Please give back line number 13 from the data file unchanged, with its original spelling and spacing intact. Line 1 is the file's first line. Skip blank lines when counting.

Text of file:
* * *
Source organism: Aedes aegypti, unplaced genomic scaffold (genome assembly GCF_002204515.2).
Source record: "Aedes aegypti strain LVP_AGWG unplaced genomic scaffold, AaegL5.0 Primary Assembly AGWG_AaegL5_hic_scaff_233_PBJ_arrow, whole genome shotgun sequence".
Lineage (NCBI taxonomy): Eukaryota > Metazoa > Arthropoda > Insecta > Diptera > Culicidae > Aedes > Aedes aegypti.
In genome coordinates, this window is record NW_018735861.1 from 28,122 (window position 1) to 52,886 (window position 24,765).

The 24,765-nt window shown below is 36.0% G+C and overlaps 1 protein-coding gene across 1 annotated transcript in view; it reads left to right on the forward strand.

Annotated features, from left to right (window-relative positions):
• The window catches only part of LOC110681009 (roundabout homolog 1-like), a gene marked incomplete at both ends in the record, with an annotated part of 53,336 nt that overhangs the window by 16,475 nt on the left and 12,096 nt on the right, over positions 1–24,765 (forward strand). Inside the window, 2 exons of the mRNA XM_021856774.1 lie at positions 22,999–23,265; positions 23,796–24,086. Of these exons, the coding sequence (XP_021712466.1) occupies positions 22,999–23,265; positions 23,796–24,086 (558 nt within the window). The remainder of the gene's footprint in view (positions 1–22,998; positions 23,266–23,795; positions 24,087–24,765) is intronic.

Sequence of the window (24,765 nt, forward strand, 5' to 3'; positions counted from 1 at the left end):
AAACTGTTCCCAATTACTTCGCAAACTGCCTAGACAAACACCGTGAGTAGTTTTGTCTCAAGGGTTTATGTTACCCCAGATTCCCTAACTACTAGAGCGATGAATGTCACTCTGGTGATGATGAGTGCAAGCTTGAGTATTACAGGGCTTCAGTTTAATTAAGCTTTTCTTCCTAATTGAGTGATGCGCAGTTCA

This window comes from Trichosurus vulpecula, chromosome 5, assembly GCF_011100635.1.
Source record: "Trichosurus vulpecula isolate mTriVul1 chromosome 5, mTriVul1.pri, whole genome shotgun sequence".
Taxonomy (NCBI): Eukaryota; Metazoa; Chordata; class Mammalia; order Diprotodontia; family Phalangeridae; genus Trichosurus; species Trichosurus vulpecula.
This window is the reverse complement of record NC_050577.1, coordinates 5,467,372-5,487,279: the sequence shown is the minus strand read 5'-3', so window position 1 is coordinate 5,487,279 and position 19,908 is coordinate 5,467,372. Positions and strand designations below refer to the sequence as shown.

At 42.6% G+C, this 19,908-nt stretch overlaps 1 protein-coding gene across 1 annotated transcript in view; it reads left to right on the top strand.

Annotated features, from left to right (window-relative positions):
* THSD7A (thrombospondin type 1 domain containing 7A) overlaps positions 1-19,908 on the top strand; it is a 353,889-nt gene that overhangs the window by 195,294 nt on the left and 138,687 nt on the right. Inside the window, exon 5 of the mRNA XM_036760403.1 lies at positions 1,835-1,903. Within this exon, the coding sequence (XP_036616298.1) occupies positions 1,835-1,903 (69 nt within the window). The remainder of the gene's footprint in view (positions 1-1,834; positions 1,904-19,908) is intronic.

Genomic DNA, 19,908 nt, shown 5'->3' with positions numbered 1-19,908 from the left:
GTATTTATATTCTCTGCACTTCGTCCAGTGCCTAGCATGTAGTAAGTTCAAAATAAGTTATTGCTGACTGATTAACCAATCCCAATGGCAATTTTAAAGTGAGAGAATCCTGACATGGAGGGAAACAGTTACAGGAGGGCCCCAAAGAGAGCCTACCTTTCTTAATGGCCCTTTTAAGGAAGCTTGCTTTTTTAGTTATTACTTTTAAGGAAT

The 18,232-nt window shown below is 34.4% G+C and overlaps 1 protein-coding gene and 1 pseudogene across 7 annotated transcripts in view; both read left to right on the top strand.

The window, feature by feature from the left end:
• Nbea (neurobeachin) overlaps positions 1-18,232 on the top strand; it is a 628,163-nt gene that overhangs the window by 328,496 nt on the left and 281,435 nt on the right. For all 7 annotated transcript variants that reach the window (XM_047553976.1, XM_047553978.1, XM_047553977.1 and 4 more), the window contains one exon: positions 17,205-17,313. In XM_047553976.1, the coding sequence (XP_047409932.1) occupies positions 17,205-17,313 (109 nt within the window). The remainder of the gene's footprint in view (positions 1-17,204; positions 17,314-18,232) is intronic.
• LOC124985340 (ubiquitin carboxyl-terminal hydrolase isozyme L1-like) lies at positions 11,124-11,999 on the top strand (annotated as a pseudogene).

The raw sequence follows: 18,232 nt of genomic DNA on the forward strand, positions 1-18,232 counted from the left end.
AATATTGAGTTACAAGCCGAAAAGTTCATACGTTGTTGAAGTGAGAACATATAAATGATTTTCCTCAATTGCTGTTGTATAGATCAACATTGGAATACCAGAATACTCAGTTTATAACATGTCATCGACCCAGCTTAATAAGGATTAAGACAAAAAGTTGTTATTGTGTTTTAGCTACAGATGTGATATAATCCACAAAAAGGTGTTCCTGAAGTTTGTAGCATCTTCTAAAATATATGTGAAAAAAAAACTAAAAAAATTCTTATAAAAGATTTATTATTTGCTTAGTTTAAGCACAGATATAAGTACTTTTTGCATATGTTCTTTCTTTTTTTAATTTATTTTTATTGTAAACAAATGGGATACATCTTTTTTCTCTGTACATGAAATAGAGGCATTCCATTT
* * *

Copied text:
This window is the reverse complement of record NC_050577.1, coordinates 5,467,372-5,487,279: the sequence shown is the minus strand read 5'-3', so window position 1 is coordinate 5,487,279 and position 19,908 is coordinate 5,467,372. Positions and strand designations below refer to the sequence as shown.